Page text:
Government and military officials are to hold consultations in the coming days about the formation of the Palestinian Authority's national unity government, though security sources told Haaretz that Israel's policy was already set by Prime Minister Ehud Olmert yesterday when he said the boycott of the PA will continue even after Fatah ministers join the cabinet.
The officials will also discuss the visit to the region of U.S. Secretary of State Condoleezza Rice, which begins Saturday.
The sources said yesterday that senior officials of the Israel Defense Forces and the Shin Bet security services were in complete agreement with Olmert on the response to recent developments and wanted to keep the boycott in place as long as Hamas was leading the government. In contrast, opinions in the army vary over whether to conduct offensive operations in the Gaza Strip in the coming months to move Qassam rockets out of range and deal with weapons smuggling.
Since the beginning of the year, the IDF has been training units ahead of a possible escalation that would require a large-scale offensive in the Strip.
The sources said Israel would find it difficult to counter eroding international support for the PA boycott. The position of U.N. Secretary General Ban Ki-moon is unclear on the matter, and therefore Israel attaches great importance to a visit he is expected to make to the region in the near future.
The U.S. is maintaining a relatively hard line against the PA for the time being. Congress recently imposed limitations on the transfer by the administration of $86 million to PA security organizations loyal to Chairman Mahmoud Abbas.
Meanwhile, a suicide attack was foiled yesterday north of Nablus, when soldiers stopped two young Palestinian men carrying bags containing seven kilograms of explosives and a gas canister. The two were taken into custody.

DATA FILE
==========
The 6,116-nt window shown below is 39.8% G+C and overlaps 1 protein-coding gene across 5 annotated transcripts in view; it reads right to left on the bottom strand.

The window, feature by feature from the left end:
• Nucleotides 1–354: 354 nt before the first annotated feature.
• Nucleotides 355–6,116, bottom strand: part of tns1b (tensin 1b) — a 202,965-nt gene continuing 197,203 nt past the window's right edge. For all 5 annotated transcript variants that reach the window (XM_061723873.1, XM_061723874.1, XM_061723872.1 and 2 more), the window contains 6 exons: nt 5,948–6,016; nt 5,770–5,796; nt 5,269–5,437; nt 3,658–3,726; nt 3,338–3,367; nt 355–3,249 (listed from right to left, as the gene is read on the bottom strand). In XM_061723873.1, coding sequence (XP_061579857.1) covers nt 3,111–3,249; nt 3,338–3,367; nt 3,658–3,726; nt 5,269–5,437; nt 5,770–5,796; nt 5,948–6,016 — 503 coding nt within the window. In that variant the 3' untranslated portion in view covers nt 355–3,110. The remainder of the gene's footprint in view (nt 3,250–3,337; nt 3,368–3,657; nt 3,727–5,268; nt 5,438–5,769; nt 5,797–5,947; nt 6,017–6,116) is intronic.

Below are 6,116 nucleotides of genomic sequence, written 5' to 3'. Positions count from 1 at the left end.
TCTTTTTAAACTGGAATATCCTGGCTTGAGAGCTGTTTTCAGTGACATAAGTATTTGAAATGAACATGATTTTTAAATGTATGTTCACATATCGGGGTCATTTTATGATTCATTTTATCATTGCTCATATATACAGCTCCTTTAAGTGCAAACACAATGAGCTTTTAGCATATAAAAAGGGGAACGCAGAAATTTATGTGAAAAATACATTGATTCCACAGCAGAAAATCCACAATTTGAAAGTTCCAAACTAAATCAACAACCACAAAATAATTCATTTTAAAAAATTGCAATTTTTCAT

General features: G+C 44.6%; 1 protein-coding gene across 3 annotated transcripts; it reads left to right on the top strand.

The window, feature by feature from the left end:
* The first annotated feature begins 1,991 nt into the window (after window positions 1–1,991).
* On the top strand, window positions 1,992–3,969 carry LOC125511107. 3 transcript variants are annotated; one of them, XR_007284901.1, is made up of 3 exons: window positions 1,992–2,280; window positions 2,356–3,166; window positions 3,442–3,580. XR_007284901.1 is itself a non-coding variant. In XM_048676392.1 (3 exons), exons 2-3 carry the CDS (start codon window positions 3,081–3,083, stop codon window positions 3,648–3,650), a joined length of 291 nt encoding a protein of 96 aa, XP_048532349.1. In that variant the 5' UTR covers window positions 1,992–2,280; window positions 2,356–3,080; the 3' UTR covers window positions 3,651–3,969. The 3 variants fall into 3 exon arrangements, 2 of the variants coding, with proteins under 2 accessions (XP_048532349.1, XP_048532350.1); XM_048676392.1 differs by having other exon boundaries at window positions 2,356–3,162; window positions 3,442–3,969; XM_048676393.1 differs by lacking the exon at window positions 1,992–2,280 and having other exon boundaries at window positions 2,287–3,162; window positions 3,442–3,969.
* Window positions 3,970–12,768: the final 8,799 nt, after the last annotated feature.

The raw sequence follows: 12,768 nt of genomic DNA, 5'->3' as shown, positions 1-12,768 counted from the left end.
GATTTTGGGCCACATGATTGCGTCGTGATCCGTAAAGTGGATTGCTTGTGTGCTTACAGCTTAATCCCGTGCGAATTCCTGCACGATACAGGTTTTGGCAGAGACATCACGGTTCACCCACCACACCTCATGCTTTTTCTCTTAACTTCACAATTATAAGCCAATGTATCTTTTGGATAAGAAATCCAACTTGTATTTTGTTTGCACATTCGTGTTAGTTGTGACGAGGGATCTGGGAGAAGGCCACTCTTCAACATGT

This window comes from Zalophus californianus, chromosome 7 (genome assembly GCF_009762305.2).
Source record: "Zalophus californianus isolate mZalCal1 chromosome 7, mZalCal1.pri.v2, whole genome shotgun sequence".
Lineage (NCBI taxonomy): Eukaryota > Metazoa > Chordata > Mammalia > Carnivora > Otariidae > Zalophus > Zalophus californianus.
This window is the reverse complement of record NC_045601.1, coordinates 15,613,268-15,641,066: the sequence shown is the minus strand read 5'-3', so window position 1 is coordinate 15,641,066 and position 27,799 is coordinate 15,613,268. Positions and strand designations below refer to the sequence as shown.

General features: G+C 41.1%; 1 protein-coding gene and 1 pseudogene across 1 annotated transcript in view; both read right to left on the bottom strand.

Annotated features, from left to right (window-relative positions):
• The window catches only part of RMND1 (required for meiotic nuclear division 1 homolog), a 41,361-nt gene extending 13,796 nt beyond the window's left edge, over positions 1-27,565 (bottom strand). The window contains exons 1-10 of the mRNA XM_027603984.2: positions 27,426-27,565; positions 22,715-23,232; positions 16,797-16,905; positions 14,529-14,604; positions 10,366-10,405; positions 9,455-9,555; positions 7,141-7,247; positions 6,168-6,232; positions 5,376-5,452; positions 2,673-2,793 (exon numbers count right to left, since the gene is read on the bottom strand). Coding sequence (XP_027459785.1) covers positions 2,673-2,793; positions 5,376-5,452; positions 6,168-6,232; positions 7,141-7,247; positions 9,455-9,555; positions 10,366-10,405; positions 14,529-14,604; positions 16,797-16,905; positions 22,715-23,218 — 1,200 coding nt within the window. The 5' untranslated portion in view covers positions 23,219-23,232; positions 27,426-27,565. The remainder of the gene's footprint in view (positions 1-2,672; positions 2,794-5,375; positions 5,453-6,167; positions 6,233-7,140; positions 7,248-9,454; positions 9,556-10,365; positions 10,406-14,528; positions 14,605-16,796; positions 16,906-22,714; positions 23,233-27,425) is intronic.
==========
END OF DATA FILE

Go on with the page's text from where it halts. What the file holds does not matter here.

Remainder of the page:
Two Qassam rockets landed yesterday in Israel, causing no injuries or damage. One landed south of Ashkelon near the industrial zone and the other in the western Negev. The IDF said there had been additional launches but none of the other rockets landed in Israel.
Shalit's captors refuse to deliver glasses
The captors of IDF Corporal Gilad Shalit have refused to pass on to him a pair of reading glasses his family delivered to the Red Cross some time ago, Channel 2 news said yesterday. The report said Shalit's captors feared the glasses would lead rescuers to the soldier. A spokesman for the Popular Resistance Committees said they are treating Shalit humanely as Islamic law requires. Shalit's father reiterated his call to Hamas political head Khaled Meshal to release his son. "If he [Meshal] really wants to turn over a new leaf, he will release Gilad," Shalit said.
Munir Monsour, chairman of the Association for the Prisoner, told Haaretz yesterday that according to information he had received, the deal to release Shalit would include five security prisoners who are Israeli citizens. He said lifer Sami Yunis, the oldest security prisoner, would also be released.
Crop dusters barred from Gaza border
Israeli Crop-dusting planes will not be allowed to fly near the Gaza Strip border for fear they may be shot down with shoulder-mounted missiles. The Agriculture Ministry recently instructed farmers around the Gaza Strip not to allow planes to fly in the area of the Shaar Hanegev Regional Council.
Previously when such a directive was issued, is was always rescinded at the last moment. Farmers in this area will now have to sp ray potatoes and other crops by hand or tractor. The farmers say various pests have appeared in the fields following the last rains, which are causing major damage, and stopping crop dusting from the air will cause tens of millions of shekels of damage.
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